Anne (Emmanuelle Riva) and Georges (Jean-Louis Trintignant), the protagonists of Michael Haneke's Amour, are a genteel, cultured married couple of advanced years who live in one of those old-fashioned Paris flats that never fail to amaze Americans — it goes on forever. So, apparently, do the professional and personal associations of Anne and Georges, retired classical musicians and teachers whose grown children, played by Isabelle Huppert and Alexandre Tharaud, are musicians themselves.
It's obvious in the faces of the two spouses that they care very deeply for each other, so it's especially worrisome when Anne, one morning at breakfast, suffers a stroke that eventually paralyzes the entire right side of her body. Georges is obliged to care for Anne, and he does so diligently and with great tenderness, feeding her, changing her clothes and bedding, etc. But Georges cannot stop Anne's physical and mental deterioration. She is plainly slipping away. This realization begins to take a toll on Georges' patience, but he and the occasional in-home medical assistant continue to attend to his wife as she steadily grows weaker.
In the vast majority of mainstream commercial movies on the subject of senior citizens facing death, the filmmakers work overtime to emphasize not only the obvious pathos of the situation, but to somehow instill a note of hope — something in the nature of believing in a love that never fades, that cherished memories live on even when those we love are taken from us. In Amour, none of that happens. We're in the hands of Michael Haneke.
The seventy-year-old playwright-screenwriter-director, a native of Munich now based in Vienna, specializes in stories of dread and anxiety punctuated by sudden violence. The two versions of his Funny Games (one in German, one in English with an American cast) feature a pair of sadistic home invaders who humiliate their victims before murdering them. In The Piano Teacher, a classical musician (in a mesmerizing performance by Huppert) can't hide a grotesque sexual obsession with one of her students. Caché, arguably Haneke's most accessible film, shows a Parisian family being stalked by an unknown tormentor. The White Ribbon details sinister goings-on in a German village just before World War I.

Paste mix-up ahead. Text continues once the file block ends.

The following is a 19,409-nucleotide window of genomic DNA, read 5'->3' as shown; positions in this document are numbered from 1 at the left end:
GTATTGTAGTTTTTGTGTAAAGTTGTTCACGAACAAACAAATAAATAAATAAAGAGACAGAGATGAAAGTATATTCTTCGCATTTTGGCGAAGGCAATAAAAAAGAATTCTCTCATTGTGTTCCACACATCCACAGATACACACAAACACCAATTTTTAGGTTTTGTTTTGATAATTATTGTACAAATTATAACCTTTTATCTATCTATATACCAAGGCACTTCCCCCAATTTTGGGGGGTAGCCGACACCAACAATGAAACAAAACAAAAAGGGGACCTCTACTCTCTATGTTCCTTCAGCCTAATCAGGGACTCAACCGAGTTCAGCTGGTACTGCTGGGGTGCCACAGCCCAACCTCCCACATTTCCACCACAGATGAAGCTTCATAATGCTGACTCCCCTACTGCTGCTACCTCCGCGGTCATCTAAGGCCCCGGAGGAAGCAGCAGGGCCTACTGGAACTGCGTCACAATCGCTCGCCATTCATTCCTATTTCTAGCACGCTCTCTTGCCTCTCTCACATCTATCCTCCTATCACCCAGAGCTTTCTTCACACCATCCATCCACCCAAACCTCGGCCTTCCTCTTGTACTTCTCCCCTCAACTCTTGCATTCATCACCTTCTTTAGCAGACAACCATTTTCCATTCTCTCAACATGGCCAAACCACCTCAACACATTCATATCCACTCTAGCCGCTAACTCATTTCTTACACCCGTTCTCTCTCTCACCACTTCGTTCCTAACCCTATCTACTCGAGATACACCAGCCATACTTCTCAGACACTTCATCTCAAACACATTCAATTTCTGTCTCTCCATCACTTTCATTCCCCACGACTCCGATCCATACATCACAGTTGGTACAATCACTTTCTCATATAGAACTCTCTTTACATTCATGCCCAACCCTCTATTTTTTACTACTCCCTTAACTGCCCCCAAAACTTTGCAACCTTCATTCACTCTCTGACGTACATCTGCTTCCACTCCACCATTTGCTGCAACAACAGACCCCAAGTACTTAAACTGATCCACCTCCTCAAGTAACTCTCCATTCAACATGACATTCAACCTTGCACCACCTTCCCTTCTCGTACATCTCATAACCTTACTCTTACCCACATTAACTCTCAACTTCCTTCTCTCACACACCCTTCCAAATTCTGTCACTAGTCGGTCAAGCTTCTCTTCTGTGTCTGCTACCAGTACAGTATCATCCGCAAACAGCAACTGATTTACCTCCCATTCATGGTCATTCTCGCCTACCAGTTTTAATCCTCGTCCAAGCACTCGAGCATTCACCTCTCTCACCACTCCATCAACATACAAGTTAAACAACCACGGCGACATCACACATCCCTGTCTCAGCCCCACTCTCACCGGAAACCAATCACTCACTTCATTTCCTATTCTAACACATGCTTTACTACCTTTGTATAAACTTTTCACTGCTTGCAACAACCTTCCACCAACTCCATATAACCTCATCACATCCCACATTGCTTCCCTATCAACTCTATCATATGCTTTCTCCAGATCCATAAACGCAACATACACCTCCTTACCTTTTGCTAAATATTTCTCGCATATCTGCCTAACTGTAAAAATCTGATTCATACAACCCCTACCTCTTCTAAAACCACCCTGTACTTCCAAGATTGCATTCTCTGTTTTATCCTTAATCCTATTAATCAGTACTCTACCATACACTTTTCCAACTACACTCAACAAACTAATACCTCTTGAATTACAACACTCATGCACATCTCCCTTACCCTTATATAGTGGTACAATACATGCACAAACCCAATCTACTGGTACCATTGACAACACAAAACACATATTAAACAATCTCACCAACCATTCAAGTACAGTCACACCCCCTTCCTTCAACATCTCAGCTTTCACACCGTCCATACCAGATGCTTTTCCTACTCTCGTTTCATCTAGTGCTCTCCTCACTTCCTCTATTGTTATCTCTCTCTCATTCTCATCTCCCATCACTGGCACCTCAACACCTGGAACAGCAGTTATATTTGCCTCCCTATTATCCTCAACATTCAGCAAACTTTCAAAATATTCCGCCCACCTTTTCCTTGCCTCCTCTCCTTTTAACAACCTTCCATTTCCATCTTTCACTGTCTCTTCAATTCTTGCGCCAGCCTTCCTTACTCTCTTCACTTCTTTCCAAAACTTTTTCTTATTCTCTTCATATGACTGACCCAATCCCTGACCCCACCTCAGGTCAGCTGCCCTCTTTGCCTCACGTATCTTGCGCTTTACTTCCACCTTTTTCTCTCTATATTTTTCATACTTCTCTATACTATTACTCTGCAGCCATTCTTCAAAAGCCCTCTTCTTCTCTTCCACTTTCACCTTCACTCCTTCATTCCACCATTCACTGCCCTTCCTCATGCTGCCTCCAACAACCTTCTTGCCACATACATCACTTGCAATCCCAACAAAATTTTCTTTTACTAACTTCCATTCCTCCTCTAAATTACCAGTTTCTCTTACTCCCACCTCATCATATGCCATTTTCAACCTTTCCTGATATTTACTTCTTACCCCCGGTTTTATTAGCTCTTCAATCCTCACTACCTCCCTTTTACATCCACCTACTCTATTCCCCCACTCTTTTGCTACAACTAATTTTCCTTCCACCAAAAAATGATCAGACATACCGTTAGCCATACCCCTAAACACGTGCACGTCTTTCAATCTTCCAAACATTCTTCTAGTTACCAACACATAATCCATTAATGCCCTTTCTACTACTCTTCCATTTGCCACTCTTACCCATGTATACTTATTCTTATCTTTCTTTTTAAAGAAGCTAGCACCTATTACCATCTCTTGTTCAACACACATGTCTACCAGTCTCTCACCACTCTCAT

Other filmmakers have trod similar paths. David Cronenberg delights in making audiences squirm with his medical horror tales. Eli Roth, the Hostel keeper, does popular updates of Grand Guignol. Quentin Tarantino loves shock for its own sake, with one degree or another of social commentary trailing along behind. And Alfred Hitchcock, as we're reminded in the recent Hitchcock, played his voyeuristic dark side for sophisticated laughs as well as chills. But Haneke lacks a sense of humor, or even much willingness to let his audience in on the gag. He is a very cold, very cruel filmmaker.
On the face of it, Amour is an account of the terrors and embarrassments of growing old, and it takes full advantage of veteran French actors Trintignant (Z, The Conformist, A Man and a Woman) and Riva, who starred for director Alain Resnais in Hiroshima, Mon Amour. Riva is especially touching in the scenes in which Anne is slowly losing her grip — her refined civility and essential dignity quietly abandon her as death approaches, and it's up to Georges, as the stronger of the two, to take charge. Anne doesn't want anyone to see her in that condition.
Dying by degrees is a sad and humbling experience, for the partner as well as the patient. (Compare Georges and Anne's plight to that of Julie Christie's Fiona in director Sarah Polley's unabashedly sentimental Alzheimer's drama Away from Her.) Meanwhile, their estranged children and somber, grieving colleagues quickly filter in and out, in a hurry to pay their respects and be on their way, leaving the pathetic couple alone in the apartment. We can't help reflecting that educated, upper-middle-class people like these are almost always the butt of Haneke's little excursions into hell on earth.
Amour — which will likely sell only a fraction of the tickets that any of the Hostel movies racked up — won the Golden Globe for foreign-language films and has garnered five Academy Award nominations, in the Best Picture, Best Actress, Best Director, Original Screenplay, and Foreign Language Film categories. That's obviously a recognition of Riva's acting job and Haneke's consummate skill at constructing an involving melodrama — and maybe a sign of a perceived notion that the film is a sweet story of two gentle old folks holding hands as they face the final curtain.
Nothing could be further from the truth. The ironically titled Amour is a bitter, pitiless piece of work, a flower of evil pressed in a book of unacknowledged prayers. We can admire its components, but we're repulsed by its vision. There has to be more to life than the picture Haneke holds up to us.
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